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Showing posts from September 20, 2020

Healing the Heart of Democracy

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"For those of us who want to see democracy survive and thrive --and we are legion --the heart is where everything begins: that grounded place in each of us where we can overcome fear, rediscover that we are members of one another, and embrace the conflicts that threaten democracy as openings to new life for us and for our nation." Parker Palmer shares more in this piece.
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Can Meditation Cause You Harm?

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A new study investigates whether mindfulness may have bad side effects for some people.

Potential side effects are often front and center when considering taking medicine for physical or mental conditions, but information is less clear with treatments like meditation that don’t come in pill form.

By Marianne Spoon Popular media and case studies have recently highlighted negative side effects from meditation—increases in depression, anxiety, and even psychosis or mania—but few studies have looked at the issue in depth across large numbers of people.

In a recent paper featured in the journal Psychological Medicine, researchers at the Center for Healthy Minds at the University of Wisconsin–Madison found that people who took part in the most common and widely available secular mindfulness program did not experience psychological harm at a rate higher than people in control groups who did not take part in the program.

As meditation joins a growing list of treatment opt…

Your Fuzzy Antidote to Sadness: Alpacas!

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In a time when there is so much division, comfort can still be found in the world around us. We’re pulling our favorite sweater over our heads and coming out to the other side to celebrate an animal who has been gifting us relief for centuries! With an alpaca’s undeniably cute underbite and “super fiber” fleece, your hard day is about to become a little softer!

What exactly is it about your favorite sweater that brings you so much joy? Could it be that the soft, intuitive nature of the animal that grew the fiber has woven its personality into each thread? Alpacas have been comforting humans for centuries, and not just by warming our bones with their luxurious fur! Get cozy, dear friend, for we’re about to envelop ourselves in appreciation for one of the most underrated (and floofy) mammals out there!

By Renee Laroche-Rheaume
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Kiran Khalap: Navigating Business, Creativity and Spirituality

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Where do business and spirituality meet? How does one use creativity to unite? How might we walk our unique path in solving problems outside and dissolving the ego inside? A weekday brand-consultant, a weekend rock-climber, author during nights and a lifetime seeker of Truth -- Kiran Khalaps journey is a striking example of a life of emergence which defies linear planning. Read more about his journey here.
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Forming a More Perfect Union Through Indigenous Values

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"How might we unlock hope in an expansive spirit of democracy for present and future generations in this time of upheaval? This new conversation series on "The State of American Democracy" invites us to explore this question with some of our most creative thinkers and public intellectuals. The first episode on September 17, 2020, focuses on the moral foundations of democracy we can draw for guidance." The article that follows is about the Haudenosaunee Confederacy, and highlights the early roots of democracy in the United States."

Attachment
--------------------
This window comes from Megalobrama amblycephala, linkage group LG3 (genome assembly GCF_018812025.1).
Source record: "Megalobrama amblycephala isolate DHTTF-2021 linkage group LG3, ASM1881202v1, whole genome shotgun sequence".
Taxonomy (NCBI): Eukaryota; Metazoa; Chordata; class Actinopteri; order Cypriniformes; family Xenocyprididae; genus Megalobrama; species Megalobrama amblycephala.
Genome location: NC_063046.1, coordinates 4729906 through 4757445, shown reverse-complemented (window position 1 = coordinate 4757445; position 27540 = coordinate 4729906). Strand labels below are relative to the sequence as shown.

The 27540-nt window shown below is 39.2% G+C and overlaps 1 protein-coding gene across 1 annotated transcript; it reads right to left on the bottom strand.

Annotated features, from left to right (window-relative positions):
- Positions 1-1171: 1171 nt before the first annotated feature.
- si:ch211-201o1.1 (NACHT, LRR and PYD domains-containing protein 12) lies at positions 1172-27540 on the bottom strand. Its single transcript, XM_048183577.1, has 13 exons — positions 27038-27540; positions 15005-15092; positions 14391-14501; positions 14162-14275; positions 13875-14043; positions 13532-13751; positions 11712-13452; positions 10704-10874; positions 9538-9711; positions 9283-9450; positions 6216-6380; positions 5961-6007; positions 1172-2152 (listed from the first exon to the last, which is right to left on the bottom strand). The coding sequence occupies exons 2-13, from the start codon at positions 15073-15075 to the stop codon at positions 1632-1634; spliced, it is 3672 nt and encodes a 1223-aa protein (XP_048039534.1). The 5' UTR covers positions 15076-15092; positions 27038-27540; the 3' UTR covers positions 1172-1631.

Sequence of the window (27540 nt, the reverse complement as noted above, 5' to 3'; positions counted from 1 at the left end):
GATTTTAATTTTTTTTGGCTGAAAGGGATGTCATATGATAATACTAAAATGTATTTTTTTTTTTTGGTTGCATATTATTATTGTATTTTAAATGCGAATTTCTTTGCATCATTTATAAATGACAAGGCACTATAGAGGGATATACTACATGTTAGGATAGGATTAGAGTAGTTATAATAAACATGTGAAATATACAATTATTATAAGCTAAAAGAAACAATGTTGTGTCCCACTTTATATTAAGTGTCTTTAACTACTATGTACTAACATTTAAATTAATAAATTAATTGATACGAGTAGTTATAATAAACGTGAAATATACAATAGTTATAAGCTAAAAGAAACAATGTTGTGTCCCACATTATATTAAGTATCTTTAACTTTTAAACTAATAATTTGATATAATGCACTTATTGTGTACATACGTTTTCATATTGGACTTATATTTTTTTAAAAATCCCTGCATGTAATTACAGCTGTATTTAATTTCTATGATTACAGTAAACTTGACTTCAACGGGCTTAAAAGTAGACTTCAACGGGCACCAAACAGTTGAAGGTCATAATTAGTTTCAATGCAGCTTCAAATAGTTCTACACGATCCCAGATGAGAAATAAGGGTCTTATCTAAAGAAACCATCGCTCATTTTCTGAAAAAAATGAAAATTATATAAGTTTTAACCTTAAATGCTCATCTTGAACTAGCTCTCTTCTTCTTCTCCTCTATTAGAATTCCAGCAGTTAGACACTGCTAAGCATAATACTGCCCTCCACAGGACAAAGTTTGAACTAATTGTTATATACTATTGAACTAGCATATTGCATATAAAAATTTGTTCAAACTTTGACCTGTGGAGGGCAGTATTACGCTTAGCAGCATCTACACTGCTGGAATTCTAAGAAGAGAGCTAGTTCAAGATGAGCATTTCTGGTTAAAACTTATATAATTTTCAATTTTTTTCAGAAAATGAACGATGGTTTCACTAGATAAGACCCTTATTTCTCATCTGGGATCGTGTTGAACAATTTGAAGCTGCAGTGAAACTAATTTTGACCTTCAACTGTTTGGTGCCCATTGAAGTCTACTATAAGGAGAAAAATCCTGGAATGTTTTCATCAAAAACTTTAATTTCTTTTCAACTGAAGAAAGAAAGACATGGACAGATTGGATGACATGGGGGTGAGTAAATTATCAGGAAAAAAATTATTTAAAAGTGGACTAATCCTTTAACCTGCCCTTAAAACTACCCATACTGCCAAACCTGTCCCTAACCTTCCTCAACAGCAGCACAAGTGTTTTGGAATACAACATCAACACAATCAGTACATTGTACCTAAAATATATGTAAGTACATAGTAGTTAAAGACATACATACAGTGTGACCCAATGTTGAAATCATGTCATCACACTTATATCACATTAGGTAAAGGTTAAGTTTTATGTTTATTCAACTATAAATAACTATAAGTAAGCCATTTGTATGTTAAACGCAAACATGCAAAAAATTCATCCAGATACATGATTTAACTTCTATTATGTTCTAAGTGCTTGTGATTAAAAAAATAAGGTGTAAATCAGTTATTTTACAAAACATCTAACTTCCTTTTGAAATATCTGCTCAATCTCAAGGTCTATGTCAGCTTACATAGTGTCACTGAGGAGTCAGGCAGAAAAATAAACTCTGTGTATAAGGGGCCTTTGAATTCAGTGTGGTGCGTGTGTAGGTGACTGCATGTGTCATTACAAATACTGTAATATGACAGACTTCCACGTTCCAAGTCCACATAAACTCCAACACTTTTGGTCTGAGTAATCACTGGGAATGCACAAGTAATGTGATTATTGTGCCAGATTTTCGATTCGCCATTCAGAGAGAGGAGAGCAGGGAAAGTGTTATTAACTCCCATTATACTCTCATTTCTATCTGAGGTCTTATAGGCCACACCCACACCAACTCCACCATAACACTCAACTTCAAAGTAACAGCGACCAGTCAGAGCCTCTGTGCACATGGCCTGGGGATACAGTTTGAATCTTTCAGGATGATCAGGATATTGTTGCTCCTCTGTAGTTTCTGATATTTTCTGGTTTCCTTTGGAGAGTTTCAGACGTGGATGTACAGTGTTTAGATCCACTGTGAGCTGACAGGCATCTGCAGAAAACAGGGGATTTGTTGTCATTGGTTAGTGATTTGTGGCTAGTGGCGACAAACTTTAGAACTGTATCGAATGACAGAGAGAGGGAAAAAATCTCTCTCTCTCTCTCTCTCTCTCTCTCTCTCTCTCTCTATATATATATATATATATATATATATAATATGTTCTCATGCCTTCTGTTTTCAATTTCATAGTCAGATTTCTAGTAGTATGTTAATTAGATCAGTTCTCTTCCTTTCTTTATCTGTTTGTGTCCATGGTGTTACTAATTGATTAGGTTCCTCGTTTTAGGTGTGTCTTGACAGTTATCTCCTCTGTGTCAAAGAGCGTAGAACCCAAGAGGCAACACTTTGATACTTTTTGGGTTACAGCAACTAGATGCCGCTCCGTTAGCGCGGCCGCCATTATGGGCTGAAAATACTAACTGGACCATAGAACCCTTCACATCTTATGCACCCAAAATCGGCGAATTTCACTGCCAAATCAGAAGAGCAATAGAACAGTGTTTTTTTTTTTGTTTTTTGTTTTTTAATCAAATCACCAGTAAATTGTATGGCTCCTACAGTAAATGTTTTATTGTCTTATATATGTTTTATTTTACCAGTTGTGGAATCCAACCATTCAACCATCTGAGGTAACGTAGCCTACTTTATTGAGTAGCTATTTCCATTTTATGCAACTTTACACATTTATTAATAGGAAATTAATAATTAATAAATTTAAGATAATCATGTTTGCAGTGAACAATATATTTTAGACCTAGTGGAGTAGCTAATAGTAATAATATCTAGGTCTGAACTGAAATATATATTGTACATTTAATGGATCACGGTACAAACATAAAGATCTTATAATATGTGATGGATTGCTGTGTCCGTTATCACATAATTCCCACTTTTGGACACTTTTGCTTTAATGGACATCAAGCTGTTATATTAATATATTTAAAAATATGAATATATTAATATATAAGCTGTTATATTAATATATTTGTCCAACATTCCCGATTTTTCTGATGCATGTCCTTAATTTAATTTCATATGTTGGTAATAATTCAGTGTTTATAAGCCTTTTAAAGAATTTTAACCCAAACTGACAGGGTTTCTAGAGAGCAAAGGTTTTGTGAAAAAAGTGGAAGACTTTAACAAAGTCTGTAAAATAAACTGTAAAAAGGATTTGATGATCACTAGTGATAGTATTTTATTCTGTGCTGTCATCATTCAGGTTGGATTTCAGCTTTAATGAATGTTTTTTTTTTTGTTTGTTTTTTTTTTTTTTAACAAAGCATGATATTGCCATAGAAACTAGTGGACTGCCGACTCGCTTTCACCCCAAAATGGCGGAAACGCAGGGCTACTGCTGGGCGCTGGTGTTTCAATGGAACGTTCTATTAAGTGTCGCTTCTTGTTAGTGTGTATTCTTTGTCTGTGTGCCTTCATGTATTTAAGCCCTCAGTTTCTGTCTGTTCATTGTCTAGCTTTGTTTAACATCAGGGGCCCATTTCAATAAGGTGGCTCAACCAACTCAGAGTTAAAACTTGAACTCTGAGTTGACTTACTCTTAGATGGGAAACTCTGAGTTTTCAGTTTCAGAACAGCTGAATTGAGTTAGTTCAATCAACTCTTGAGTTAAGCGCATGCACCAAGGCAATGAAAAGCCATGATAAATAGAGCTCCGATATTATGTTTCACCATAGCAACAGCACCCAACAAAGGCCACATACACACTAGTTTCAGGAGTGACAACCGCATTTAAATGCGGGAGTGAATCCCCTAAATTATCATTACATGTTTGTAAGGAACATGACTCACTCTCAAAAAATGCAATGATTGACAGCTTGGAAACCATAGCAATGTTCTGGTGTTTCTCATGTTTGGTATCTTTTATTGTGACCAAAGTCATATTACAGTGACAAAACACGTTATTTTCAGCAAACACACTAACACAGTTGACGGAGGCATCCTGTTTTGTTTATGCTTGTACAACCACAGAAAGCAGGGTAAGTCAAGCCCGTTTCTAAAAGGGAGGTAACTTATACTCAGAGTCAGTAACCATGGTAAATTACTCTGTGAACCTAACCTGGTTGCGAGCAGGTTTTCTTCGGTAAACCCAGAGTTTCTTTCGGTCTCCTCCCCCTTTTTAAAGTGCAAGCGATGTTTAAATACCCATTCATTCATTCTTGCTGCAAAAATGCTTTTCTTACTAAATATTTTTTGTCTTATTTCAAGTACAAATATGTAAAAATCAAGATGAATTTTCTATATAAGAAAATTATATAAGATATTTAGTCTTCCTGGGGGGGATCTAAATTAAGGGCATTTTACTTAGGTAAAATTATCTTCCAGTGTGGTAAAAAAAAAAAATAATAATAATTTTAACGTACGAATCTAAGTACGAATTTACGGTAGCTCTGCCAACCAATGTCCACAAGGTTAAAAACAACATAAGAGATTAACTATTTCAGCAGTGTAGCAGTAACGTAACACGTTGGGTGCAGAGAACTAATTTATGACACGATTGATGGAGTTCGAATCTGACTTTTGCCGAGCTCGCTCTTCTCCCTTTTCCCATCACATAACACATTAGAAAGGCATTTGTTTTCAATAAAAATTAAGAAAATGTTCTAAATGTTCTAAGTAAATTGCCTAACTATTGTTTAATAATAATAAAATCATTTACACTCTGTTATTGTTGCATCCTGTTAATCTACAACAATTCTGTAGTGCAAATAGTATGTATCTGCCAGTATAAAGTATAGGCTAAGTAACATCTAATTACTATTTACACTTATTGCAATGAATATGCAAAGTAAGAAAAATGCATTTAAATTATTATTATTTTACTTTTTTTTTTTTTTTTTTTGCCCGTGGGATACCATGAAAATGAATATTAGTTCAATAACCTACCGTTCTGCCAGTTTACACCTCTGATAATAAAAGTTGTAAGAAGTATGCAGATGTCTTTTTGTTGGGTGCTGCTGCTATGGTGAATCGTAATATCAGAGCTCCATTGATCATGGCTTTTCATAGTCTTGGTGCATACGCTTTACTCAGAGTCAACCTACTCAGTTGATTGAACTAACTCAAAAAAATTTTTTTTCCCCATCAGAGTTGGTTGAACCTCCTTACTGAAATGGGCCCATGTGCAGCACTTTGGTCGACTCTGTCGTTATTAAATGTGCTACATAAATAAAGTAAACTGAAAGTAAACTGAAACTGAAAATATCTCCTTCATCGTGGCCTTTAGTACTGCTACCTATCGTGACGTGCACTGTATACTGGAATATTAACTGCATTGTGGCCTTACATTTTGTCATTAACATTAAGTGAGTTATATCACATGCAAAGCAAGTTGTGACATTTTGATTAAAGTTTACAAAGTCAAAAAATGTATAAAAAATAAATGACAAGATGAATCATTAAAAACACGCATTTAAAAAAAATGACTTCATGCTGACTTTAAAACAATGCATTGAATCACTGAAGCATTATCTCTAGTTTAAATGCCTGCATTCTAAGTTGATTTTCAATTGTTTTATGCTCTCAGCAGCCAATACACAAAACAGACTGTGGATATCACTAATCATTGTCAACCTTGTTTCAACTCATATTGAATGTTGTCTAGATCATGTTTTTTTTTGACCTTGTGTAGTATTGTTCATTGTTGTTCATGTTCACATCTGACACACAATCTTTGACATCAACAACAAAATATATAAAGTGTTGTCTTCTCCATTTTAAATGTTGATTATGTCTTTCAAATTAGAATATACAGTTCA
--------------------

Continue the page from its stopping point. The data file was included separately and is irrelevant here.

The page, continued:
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How Being in Nature Can Spur Personal Growth

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Experiencing wonder and awe in nature has many benefits, new studies find.

You might enjoy skiing or hiking. But do you feel at home in the mountains? Do you feel connected to the wilderness? According to a new study, that sense of being “home” in nature could be linked to your life satisfaction and personal growth, at least for young people. Another new study of older people finds that a connection to nature seems to make them happier and more willing to help others.

By Teja Pattabhiraman In the first study, a team of researchers in Norway followed a group of college students who were training to lead wilderness expeditions in one of two settings: either in a forest in the middle of a storm or across a high-altitude plateau. The students agreed to complete a pre- and post-adventure questionnaire, which assessed their life satisfaction and personal growth.

A portion of these students also answered prompts every evening of their five-day excursion. They were asked to…

There Are Two Ways to Think About Time: Which Are You?

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What if the tension and conflict you experience with your loved ones or your co-workers could be explained in terms of time! Your perception of time may be entirely different than somebody else, but knowing how this works could leave you with a lot less conflict in your life. This simple test will help you get started!

Could the person next to you understand time completely differently? Could this be a reason you and someone you love find yourself having trouble communicating? If you’re an English speaker, there are two ways that you could perceive time, and the way to determine that starts with this statement: “Wednesday’s noon meeting has been moved forward by two hours.”

By Liesl Ulrich-Verderber
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Crossing the Empathy Wall in Divided Times

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"Everyone has a deep story," says Arlie Hochschild. "Our job is to respect and try to understand these stories." Hochschild is one of the most distinguished sociologists of our time. Considered the founder of the "sociology of emotion," she examines some of the most urgent challenges our societies face: work-family balance, shifting gender roles, alienation, globalization, and the ever-widening political divide. Throughout these issues, she studies how we feel about things, what we think we should feel, and why. Why do people choose what they choose? What are the invisible forces behind our actions? What are the emotional costs, if any? And most recently, why does it seem like people vote against their own interests? What follows is an excerpt from her book, "Strangers in Their Own Land: Anger and Mourning on the American Right."
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How Schools Are Meeting Social-Emotional Needs During the Pandemic

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A new report looks at how schools have been grappling with the challenges imposed by COVID-19.